New Report on Antibiotic Resistance in Animals, Food and Humans

A new report from the European Food Safety Authority (EFSA) and the European Centre for Disease Prevention and Control (ECDC) has found that bacteria from humans and animals continue to show resistance to antimicrobials[i].  The report highlights some emerging issues and confirms antimicrobial resistance as one of the biggest threats to public health[ii].

The main findings of the report in animals and food are:

  • Resistance to carbapenem antibiotics was detected at very low levels in poultry and in chicken meat in two member states. These antibiotics are not authorized for use in animals. They are used to treat serious infections in humans.
  • Two Livestock-Associated Methicillin Resistant Staphylococcus aureus (LA-MRSA) bacteria found in pigs were reported to be resistant to linezolid. Linezolid is one of the last-resort antimicrobials for treatment of infections caused by MRSA.
  • In poultry, clinical resistance to critically important antimicrobials was observed at very low to low levels in Salmonella (0.2%), Campylobacter (1%) and E. coli (1%).
  • Resistance to colistin, another last resort antibiotic, was observed at low levels (2%) in Salmonella and E. Coli in poultry.
  • Prevalence of ESBL-producing E. coli in poultry varies significantly between countries, with levels from low (10%) to extremely high (more than 70%). [Extended spectrum beta-lactamase is an enzyme related to antibiotic resistance]. These bacteria are resistant to many antibiotics.

The main findings in humans are:

  • One in four infections in humans are caused by Salmonella bacteria that show resistance to three or more antimicrobials. This proportion is substantially higher in some sub-species, such as Salmonella Kentucky (76.3%) and Salmonella Infantis (39.4%).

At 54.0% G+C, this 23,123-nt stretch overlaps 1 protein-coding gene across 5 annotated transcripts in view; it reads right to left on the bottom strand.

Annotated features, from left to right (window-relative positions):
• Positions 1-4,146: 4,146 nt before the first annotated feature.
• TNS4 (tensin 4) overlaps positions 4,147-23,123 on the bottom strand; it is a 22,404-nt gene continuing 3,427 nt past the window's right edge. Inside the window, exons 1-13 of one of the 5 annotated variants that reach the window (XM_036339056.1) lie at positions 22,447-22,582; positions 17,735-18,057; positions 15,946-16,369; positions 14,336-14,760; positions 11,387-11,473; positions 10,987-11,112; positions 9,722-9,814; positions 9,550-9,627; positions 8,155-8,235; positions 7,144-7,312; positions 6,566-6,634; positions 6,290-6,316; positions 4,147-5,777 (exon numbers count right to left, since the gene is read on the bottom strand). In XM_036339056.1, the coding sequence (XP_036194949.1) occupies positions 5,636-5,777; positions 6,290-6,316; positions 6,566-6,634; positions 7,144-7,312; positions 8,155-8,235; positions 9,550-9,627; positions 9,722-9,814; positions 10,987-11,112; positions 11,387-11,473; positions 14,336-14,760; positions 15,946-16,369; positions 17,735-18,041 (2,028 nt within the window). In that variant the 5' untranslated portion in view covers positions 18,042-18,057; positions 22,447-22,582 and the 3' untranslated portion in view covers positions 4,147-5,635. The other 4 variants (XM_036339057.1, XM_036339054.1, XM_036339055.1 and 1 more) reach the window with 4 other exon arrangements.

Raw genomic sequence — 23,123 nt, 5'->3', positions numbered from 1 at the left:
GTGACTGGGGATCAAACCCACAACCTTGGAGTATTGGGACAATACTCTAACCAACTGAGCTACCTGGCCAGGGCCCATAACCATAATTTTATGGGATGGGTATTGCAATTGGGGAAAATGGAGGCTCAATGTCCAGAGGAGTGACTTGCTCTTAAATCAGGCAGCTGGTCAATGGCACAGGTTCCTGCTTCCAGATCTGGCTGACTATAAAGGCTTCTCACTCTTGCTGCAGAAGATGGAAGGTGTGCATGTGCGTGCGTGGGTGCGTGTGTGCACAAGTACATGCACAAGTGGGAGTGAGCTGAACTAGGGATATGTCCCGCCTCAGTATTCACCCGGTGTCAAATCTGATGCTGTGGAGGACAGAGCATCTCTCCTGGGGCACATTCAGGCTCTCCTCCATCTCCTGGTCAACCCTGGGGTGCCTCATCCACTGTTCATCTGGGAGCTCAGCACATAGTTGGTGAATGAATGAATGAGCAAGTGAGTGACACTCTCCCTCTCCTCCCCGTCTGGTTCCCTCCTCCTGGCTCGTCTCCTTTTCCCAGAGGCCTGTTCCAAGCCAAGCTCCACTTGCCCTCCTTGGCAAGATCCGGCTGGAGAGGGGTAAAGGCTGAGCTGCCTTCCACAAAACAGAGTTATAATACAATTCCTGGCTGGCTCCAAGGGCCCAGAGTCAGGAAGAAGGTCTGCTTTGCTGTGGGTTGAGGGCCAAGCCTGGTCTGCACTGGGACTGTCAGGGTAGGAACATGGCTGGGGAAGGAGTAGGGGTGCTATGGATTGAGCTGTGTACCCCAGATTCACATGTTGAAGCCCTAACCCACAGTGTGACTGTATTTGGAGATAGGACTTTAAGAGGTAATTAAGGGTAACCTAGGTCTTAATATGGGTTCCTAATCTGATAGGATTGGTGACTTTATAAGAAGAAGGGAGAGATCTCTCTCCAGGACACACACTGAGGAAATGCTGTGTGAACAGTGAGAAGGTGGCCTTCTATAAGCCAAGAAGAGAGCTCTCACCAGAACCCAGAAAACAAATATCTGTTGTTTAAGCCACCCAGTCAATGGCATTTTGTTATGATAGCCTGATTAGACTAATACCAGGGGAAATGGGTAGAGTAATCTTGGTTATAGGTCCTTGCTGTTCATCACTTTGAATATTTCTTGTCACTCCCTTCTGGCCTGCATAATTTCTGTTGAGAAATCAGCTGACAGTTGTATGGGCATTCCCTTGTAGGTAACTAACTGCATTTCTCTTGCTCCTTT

• ESBL-producing Salmonella Kentucky with high resistance to ciprofloxacin was detected in four countries. It is not possible to treat these bacteria with critically important antibiotics.
  • Campylobacter bacteria, which are the most common source of food poisoning in the EU, show high resistance to widely used antibiotics. In some countries, at least one in three Campylobacter coli infections were multidrug-resistant to important antibiotics, leaving very few treatment options for severe infections.

Overall, combined resistance to multiple critical antibiotics was low in both animals and humans. However, high to extremely high multidrug resistance levels were observed in some Salmonella variants.


[i] The European Union summary report on antimicrobial resistance in zoonotic and indicator bacteria from humans, animals and food in 2016. EFSA Journal. 16 (2). February 2018 (Accessed 7 March 2018)

[ii] Antimicrobial resistance in zoonotic bacteria still high in humans, animals and food, say ECDC and EFSA. EFSA News 27 February 2018 (Accessed 7 March 2018)